When should you start the epidural?
This type of analgesia can be started at any time during labour. For the greatest benefit it needs to be done early enough to be useful. The normal dosage of the painkillers used will not make the baby sleepy or slow to breathe at birth as some of the other strong pain relief injections used in labour may do.
Which epidural is best?
Certain factors play a part in the anaesthetist's decision process. The pain relief used before asking for an epidural is important. Mobile epidurals cannot be given within 3 hours of Diamorphine or Pethidine injections. If you have a preference, please feel free to discuss it with the anaesthetist or midwife.
Advantages and disadvantages of epidurals
- An epidural gives much more complete relief from discomfort in labour than any current alternative.
- Normally epidural analgesia is straightforward and very effective, with little risk of harmful effects.
- Epidurals may cause low blood pressure and a drip is routinely set up before they are commenced.
- These methods may not always work in a satisfactory way. In this case it may be possible to switch from the mobile epidural dose to a standard epidural, but it may be necessary to reposition the epidural.
Recent research has demonstrated that you are no more likely to get backache after having an epidural for labour than if you have your baby without an epidural.
Very rarely a slow leak of spinal fluid can occur afterwards and may cause a headache, meaning you have to lie flat for a day or so until the leak seals itself. Very occasionally a second injection has to be used to seal the leak.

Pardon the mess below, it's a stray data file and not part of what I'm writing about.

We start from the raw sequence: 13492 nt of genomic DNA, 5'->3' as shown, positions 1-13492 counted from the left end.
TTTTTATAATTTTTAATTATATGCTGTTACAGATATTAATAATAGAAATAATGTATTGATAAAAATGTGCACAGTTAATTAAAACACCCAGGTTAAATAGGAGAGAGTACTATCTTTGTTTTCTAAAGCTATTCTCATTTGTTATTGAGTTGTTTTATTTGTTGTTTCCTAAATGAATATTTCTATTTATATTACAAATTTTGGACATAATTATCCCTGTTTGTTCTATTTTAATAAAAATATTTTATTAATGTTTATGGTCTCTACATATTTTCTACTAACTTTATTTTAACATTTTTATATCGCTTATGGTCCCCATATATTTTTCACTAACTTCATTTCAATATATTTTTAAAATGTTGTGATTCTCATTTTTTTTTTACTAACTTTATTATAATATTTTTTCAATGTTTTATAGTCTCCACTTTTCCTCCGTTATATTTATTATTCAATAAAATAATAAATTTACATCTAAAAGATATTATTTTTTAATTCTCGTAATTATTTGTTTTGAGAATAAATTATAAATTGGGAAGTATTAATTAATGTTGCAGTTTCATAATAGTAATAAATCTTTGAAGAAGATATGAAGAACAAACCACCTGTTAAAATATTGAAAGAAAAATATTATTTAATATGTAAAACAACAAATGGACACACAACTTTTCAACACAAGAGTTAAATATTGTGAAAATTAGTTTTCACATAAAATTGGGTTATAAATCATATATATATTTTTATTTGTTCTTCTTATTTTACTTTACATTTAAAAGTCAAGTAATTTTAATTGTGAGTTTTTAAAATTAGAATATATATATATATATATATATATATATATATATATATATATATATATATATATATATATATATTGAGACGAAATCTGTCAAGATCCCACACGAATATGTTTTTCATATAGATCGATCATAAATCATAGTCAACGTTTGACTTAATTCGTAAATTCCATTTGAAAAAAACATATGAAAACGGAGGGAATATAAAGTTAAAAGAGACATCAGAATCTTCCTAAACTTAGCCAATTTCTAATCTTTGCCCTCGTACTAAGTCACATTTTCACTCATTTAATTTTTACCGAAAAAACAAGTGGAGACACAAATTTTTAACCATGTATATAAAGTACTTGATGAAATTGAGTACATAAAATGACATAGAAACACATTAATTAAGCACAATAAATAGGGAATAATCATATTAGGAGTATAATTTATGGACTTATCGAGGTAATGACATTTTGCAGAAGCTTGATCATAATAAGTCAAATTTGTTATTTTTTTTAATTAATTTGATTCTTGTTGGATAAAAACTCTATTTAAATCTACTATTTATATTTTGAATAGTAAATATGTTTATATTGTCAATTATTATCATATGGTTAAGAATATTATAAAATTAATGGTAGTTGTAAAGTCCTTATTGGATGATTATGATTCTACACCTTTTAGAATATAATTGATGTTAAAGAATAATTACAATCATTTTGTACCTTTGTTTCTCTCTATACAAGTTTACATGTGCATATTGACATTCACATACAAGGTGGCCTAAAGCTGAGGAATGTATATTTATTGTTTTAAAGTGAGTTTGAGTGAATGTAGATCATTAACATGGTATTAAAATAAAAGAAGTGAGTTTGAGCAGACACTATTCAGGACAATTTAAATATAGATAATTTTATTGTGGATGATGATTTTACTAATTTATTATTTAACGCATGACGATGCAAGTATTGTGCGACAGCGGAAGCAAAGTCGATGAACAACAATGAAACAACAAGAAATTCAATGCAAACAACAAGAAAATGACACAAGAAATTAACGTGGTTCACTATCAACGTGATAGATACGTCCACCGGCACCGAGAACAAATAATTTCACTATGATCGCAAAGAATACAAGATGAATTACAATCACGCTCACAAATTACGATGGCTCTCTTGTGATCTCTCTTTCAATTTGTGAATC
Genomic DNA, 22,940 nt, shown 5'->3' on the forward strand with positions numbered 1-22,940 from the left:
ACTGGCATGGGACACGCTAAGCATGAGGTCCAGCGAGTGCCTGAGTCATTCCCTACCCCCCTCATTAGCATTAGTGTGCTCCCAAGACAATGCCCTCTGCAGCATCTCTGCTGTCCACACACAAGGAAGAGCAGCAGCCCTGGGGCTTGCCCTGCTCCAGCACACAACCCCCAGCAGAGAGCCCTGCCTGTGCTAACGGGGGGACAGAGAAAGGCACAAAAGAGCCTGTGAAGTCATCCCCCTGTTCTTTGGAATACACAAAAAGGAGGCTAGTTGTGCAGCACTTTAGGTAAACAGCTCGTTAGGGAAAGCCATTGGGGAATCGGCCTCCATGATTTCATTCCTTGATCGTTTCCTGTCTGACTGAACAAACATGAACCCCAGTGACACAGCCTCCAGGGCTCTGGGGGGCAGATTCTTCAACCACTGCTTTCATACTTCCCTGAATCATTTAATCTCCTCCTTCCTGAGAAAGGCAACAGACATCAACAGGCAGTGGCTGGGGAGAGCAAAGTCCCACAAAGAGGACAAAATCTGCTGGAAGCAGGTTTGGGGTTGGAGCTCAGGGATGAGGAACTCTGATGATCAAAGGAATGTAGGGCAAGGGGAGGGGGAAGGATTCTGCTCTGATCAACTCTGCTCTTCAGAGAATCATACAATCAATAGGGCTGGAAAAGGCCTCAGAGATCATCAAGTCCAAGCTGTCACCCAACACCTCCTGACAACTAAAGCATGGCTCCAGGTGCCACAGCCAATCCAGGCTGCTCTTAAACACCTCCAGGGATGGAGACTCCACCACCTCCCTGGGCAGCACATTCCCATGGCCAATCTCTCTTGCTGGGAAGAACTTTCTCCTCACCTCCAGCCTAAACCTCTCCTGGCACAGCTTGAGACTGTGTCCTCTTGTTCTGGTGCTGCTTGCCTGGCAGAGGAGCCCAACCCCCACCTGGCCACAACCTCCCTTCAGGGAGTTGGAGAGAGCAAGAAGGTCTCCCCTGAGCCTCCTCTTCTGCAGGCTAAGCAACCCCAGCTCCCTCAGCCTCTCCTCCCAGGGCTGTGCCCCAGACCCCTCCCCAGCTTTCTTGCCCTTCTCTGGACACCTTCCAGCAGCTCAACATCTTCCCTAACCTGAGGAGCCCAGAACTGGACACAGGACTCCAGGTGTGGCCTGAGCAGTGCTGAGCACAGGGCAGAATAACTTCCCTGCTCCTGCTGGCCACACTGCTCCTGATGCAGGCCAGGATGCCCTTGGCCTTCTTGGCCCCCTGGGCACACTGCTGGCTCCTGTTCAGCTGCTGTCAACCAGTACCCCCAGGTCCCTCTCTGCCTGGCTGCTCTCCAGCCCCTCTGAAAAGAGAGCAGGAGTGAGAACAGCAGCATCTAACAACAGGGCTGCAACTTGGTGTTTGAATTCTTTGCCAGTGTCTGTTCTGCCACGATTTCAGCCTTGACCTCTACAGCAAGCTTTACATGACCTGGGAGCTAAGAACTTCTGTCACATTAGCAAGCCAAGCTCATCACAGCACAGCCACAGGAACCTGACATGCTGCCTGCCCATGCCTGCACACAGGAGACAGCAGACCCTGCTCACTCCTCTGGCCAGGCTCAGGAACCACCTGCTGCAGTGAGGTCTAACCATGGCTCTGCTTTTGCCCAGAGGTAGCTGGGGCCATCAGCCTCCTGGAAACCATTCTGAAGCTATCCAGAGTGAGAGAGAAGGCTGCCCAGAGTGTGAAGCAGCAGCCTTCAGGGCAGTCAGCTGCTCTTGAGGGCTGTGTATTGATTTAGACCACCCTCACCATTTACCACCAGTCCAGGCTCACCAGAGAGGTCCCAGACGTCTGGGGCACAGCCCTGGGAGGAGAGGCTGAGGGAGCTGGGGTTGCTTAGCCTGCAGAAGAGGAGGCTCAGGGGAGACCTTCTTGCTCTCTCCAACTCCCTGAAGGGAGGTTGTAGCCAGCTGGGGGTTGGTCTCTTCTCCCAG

Despite the few disadvantages, most women find that an epidural makes their labour much more enjoyable.
Emergency caesarean section
It may sometimes be possible (depending upon assessment at the time) for a working epidural to be used for emergency Caesarean section. However a general anaesthetic may be necessary.
Assisted delivery - forceps or ventouse
A functioning epidural can be used to make an assisted delivery a pain free experience should it be necessary.
Obtaining the pain relief you want
Advice on the various techniques, with their pros and cons, can be obtained from your midwife. If you have a preference you can ask for whichever of the methods of pain relief you think will suit you best.
If you have any health problems please mention this to your midwife or doctor early in your pregnancy.Occasionally there may be medical reasons why one of the methods is not suitable for you. If this is the case, the reason, and the alternatives that are available, will be explained to you.
If you suffer from any medical condition, please mention it to antenatal clinic staff. They can then decide whether it is necessary for you to be seen by an anaesthetist before you are in labour.